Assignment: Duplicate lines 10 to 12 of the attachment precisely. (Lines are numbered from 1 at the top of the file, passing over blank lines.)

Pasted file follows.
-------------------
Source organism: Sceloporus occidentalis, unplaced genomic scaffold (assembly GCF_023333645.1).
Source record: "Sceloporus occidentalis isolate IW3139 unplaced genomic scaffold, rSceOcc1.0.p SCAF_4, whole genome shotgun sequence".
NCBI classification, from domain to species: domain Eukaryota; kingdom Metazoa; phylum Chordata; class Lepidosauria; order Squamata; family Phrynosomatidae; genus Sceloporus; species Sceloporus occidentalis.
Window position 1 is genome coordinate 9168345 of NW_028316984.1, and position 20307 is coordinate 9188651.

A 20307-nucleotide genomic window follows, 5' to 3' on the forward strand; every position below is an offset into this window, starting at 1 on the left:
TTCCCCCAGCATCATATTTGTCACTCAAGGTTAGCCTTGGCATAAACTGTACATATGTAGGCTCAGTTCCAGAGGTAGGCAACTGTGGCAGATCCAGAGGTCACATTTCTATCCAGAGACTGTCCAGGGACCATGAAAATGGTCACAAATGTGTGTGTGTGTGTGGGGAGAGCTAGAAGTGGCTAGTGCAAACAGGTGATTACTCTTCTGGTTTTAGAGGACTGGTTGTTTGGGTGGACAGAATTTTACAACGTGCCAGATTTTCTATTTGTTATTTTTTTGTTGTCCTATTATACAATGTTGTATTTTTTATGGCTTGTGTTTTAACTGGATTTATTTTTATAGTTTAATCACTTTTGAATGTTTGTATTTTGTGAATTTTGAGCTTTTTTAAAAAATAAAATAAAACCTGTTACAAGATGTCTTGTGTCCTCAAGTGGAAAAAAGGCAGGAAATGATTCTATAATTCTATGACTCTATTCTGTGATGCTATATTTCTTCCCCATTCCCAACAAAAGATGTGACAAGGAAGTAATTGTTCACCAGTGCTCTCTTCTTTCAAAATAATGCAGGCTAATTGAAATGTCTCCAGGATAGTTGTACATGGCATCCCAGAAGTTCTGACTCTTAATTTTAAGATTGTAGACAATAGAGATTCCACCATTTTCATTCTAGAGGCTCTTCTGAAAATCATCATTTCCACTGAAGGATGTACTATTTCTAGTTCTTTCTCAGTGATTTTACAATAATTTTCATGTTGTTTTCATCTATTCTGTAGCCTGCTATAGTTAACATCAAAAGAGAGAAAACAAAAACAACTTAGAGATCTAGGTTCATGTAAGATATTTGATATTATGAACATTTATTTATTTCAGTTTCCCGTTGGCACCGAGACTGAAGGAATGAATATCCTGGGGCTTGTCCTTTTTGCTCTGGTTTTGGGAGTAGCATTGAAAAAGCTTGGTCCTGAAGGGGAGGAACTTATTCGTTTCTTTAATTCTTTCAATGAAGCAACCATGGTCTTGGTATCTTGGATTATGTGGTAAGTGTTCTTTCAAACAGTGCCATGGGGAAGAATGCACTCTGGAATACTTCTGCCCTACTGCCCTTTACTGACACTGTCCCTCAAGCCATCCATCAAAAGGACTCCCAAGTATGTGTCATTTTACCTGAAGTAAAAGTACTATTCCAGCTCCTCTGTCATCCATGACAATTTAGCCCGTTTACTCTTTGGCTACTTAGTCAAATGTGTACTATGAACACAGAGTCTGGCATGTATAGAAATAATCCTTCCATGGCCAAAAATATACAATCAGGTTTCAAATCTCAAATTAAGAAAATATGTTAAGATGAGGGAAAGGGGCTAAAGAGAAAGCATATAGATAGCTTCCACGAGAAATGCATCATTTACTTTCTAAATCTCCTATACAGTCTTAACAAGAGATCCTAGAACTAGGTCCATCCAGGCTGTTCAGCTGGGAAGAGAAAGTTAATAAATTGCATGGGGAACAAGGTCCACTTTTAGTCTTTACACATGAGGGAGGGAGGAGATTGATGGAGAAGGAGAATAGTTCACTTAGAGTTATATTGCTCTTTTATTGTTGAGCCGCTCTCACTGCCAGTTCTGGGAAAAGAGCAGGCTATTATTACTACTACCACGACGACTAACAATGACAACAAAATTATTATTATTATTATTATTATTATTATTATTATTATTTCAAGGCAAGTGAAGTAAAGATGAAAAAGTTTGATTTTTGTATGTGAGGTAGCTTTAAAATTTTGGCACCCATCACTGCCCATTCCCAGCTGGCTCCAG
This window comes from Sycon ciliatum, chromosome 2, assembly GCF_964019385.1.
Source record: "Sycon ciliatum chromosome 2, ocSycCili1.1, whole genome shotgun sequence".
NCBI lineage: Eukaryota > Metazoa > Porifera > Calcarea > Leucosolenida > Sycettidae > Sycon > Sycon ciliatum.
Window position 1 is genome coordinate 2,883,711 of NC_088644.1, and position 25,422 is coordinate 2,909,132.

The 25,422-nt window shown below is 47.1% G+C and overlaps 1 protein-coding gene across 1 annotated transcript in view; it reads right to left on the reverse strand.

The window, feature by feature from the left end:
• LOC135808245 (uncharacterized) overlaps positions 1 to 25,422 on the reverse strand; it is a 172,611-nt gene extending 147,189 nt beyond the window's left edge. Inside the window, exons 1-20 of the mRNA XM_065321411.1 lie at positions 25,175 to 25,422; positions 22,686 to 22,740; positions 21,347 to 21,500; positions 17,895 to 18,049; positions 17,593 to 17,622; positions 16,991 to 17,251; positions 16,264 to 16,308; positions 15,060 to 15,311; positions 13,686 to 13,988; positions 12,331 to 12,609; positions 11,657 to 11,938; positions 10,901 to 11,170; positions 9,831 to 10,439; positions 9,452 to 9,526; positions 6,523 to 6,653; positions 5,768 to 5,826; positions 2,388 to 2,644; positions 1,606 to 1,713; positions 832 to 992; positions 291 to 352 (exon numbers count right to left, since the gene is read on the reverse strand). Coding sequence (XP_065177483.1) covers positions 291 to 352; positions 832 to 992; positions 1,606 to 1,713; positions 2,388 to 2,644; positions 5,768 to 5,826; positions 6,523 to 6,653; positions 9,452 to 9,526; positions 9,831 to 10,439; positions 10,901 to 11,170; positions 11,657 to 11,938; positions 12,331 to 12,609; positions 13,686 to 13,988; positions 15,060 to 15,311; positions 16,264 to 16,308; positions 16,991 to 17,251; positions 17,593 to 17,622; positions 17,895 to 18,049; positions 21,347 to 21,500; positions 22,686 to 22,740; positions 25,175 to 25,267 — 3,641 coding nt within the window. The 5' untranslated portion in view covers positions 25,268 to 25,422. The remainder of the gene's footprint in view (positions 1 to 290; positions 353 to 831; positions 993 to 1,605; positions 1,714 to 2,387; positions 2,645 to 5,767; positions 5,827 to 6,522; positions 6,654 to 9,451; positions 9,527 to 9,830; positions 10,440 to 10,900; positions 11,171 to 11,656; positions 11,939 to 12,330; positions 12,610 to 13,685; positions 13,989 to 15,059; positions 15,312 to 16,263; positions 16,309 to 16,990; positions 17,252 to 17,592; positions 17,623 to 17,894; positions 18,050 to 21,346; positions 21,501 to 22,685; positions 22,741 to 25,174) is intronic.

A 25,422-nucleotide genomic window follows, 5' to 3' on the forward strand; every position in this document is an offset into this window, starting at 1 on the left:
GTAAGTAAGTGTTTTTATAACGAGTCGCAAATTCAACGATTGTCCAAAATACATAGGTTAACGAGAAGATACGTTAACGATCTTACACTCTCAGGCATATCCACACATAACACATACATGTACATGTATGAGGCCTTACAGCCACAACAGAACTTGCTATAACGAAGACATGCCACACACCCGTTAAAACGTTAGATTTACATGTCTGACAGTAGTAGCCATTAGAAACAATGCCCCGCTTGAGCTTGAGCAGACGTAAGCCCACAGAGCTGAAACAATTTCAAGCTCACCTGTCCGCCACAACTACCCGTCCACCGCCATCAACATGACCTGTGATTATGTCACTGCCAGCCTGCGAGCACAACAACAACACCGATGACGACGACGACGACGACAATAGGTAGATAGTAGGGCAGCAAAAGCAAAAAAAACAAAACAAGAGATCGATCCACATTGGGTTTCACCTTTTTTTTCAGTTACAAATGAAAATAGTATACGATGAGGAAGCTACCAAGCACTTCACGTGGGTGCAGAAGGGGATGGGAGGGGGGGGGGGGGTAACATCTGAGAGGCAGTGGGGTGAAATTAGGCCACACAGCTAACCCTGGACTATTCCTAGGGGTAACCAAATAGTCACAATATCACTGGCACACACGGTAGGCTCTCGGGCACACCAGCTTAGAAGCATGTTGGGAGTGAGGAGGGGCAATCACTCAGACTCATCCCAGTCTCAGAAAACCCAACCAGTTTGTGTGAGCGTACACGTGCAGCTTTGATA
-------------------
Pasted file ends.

Window position 1 is genome coordinate 2,883,711 of NC_088644.1, and position 25,422 is coordinate 2,909,132.

The 25,422-nt window shown below is 47.1% G+C and overlaps 1 protein-coding gene across 1 annotated transcript in view; it reads right to left on the reverse strand.

The window, feature by feature from the left end: